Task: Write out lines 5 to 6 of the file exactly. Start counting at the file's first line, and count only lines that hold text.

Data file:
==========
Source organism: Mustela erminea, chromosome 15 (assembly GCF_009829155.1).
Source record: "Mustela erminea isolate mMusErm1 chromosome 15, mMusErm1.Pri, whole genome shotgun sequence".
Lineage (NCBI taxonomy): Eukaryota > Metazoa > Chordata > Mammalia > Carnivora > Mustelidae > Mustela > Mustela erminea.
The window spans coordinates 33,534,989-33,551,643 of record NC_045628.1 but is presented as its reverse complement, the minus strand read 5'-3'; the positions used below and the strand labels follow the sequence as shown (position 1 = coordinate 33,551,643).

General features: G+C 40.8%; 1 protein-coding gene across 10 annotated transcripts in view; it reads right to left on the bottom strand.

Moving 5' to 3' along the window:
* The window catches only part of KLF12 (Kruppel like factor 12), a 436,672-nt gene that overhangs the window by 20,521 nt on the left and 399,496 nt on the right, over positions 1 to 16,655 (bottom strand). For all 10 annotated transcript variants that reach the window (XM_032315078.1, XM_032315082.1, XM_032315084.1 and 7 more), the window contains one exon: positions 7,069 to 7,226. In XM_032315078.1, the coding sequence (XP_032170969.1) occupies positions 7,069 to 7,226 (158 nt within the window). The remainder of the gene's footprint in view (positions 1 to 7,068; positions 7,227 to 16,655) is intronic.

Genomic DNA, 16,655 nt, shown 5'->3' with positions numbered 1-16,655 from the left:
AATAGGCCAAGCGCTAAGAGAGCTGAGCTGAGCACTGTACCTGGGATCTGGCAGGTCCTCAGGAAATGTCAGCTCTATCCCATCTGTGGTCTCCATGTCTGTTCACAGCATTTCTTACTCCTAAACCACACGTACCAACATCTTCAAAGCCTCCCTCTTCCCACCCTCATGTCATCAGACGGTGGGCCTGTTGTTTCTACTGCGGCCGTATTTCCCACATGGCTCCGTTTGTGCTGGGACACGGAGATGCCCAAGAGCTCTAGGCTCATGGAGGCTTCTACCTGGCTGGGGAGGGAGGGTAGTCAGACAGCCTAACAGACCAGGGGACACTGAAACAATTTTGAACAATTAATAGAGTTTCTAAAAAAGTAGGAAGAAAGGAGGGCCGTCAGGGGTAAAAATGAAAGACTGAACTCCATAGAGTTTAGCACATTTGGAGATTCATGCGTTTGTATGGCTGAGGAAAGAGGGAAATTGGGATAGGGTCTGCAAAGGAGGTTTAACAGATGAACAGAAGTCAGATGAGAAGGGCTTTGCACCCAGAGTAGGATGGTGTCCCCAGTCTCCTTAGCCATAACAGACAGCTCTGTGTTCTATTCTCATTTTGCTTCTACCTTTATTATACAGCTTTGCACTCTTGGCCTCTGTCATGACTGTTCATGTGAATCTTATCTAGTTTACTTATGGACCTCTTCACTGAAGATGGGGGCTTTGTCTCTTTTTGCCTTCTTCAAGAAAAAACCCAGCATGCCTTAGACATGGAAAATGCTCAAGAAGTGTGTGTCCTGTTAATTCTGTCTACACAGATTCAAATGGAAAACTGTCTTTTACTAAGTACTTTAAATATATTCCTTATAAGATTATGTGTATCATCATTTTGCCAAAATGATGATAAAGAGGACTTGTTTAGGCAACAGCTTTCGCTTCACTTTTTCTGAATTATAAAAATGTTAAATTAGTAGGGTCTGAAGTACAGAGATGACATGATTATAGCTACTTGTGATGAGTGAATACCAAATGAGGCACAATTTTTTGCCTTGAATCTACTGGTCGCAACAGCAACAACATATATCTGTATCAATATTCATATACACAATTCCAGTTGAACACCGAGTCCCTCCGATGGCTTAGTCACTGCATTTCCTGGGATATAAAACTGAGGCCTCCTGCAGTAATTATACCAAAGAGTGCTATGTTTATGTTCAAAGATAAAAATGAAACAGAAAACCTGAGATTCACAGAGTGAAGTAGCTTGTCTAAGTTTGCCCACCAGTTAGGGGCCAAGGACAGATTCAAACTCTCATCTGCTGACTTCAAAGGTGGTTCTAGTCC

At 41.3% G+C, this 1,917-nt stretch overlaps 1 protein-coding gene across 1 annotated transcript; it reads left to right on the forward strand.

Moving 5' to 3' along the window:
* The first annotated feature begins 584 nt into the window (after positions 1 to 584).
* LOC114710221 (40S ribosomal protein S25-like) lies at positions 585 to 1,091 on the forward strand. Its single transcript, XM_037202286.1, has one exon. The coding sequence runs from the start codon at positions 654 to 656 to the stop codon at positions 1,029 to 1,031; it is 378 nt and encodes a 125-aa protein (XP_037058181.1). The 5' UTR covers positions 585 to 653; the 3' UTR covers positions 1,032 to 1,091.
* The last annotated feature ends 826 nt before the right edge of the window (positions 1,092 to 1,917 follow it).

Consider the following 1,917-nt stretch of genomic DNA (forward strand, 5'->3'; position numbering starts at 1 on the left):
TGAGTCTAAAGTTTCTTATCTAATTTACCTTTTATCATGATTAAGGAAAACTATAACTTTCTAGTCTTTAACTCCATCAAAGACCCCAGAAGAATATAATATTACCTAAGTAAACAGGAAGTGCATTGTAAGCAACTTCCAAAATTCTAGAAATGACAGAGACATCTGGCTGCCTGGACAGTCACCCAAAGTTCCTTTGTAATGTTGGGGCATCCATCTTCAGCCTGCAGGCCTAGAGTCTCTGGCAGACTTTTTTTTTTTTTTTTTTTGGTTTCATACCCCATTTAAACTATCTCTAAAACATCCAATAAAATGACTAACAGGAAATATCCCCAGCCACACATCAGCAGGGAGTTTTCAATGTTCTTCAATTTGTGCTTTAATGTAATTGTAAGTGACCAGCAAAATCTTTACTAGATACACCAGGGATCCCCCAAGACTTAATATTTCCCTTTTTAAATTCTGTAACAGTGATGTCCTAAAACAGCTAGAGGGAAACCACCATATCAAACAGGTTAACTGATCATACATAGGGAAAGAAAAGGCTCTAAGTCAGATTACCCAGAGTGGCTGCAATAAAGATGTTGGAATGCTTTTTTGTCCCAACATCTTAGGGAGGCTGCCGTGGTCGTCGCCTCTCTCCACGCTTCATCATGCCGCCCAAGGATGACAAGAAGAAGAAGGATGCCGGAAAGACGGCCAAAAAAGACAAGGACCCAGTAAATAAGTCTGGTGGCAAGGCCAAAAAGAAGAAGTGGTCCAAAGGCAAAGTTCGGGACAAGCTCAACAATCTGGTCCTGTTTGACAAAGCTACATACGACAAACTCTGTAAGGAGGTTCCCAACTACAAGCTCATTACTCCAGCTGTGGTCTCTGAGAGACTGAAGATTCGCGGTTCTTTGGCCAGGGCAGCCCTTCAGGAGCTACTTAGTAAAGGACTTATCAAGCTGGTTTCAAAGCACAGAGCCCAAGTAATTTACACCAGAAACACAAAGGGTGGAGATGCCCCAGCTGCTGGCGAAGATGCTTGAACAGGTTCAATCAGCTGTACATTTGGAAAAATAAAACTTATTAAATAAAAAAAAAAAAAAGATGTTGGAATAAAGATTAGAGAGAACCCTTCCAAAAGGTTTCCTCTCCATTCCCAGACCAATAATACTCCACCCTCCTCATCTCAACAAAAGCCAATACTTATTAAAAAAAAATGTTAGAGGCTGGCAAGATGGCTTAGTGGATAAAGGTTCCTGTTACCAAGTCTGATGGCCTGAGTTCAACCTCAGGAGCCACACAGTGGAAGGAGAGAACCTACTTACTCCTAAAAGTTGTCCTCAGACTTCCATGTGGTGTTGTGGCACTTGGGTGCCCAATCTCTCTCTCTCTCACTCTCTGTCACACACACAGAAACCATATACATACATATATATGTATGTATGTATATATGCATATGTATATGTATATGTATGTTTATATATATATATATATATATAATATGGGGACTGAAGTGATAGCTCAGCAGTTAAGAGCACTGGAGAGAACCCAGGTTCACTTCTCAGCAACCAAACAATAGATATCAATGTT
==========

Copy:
General features: G+C 40.8%; 1 protein-coding gene across 10 annotated transcripts in view; it reads right to left on the bottom strand.

Moving 5' to 3' along the window: